What stops a Republican tit for tat the next time they control Congress? Pretty soon SCOTUS will be unwieldy. Also, a promise to do this could hurt the Dems chances for winning the Senate.

    • jezgrove
      Posted September 20, 2020 at 2:41 pm | Permalink

      Agreed absolutely (though as a Brit it’s probably none of my business).

      • Alexander
        Posted September 20, 2020 at 5:41 pm | Permalink

        The reality it is our (non US) business as well. US policy affects NATO and dealing with Putin, and the fact that Trump is deep inside Putin’s pocket is a big problem.

    • Ken Kukec
      Posted September 20, 2020 at 3:32 pm | Permalink

      What stops a Republican tit for tat the next time they control Congress?

      Never letting the unprincipled bastards get their hands on the reins of power again.

      Today’s wholly-owned Trump-GOP needs to be burned to the ground, so that the reasonable center-right conservative party the US needs to counterbalance the Left can arise from its ashes.

    • Posted September 20, 2020 at 6:41 pm | Permalink

      Absolutely, a promise to do this is incredibly stupid. Can’t Dems read Klingon? Revenge is a dish best served cold.

  5. John Donohue
    Posted September 20, 2020 at 12:42 pm | Permalink

    It is an emergency. We cannot have 4-4 SCOTUS during an election. Already looming: an election thrown into chaos – we are already shaky with the prospect of chaos and/or civil war.

    If it comes to some critical decision thrown to the Supreme Court (as it was during Gore/Bush), the prospect of a “tie” is a nightmare. It could break this nation.

    Appointment of a new justice prior to November is a critical requirement.

    • yazikus
      Posted September 20, 2020 at 12:44 pm | Permalink

      We cannot have 4-4 SCOTUS during an election.

      Sure we can.

      • John Donohue
        Posted September 20, 2020 at 1:28 pm | Permalink

        Why would you be okay with a 4-4 SCOTUS during an election that could require a decision of ultimate finality about the transfer of power?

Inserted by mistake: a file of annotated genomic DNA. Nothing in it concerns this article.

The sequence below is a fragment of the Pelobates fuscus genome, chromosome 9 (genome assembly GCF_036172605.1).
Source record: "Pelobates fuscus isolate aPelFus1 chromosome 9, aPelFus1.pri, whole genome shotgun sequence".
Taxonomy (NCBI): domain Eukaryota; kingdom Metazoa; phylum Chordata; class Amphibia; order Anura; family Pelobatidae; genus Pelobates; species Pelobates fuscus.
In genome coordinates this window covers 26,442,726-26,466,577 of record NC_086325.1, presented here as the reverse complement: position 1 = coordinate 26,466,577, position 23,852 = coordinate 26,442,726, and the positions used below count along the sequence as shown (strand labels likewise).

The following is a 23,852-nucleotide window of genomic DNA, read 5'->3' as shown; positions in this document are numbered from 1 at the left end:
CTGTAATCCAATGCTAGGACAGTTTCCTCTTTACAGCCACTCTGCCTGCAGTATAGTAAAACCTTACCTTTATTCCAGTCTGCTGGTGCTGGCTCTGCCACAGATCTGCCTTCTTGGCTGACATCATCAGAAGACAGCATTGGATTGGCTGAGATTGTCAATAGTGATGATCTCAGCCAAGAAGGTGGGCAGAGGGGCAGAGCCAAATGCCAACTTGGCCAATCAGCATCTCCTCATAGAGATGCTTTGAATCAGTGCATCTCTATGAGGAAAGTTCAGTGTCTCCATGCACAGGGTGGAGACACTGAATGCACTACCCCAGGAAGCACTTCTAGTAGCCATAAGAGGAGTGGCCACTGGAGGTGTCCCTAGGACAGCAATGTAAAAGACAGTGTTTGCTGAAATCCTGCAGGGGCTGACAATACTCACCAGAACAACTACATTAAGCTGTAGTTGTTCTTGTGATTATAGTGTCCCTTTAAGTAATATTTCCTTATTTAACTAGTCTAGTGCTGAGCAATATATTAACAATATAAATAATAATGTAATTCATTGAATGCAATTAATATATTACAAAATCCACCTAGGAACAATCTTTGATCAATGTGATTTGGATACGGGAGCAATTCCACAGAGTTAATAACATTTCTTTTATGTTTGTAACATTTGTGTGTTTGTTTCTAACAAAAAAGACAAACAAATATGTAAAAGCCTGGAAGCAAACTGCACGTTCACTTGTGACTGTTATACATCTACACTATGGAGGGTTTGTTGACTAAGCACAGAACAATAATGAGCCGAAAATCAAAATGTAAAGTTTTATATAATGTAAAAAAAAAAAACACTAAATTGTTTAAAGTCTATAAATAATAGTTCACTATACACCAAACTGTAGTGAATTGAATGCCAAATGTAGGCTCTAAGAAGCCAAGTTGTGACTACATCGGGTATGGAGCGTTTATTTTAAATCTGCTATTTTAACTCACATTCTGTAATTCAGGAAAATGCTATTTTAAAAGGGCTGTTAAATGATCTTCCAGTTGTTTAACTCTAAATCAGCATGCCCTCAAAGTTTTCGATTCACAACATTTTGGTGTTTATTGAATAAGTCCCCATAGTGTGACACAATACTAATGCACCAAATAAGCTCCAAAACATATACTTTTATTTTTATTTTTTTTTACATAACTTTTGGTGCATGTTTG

• sugould
        Posted September 20, 2020 at 2:55 pm | Permalink

        And why can’t we? Why should SCOTUS be the final arbiter of everything? Especially when it puts maximum power in the hands of Trump, our very unstable genius? You don’t think he can do worse? Remember how he treated impeachment, not as warning, but as a get-out-of-jail free card?

        And when is that “good time” to have a 4-4 decision? Maybe 2020 can be the years when all of our system and flaws are exposed during this horrible year.

        • John Donohue
          Posted September 20, 2020 at 3:04 pm | Permalink

          We live under the concept of “rule of law.” Did you ever hear of it? It requires a court of last resort for tough adjudication.

          Transfer of power, by law, in the most powerful government position in the world, is in deep jeopardy if the highest court has no majority.

          • Jim Danielson
            Posted September 20, 2020 at 9:21 pm | Permalink

            Rule of law in a democracy requires parties with power to follow the law. This isn’t the case with Trump or Republicans.
            Democracies also require parties with power to follow norms of institutions. Again, this is not the case with Trump and Republicans.

            Having a full court means nothing if those on the court are willing ignore law and precedence and support Trump in any election decision.
            That isn’t rule of law.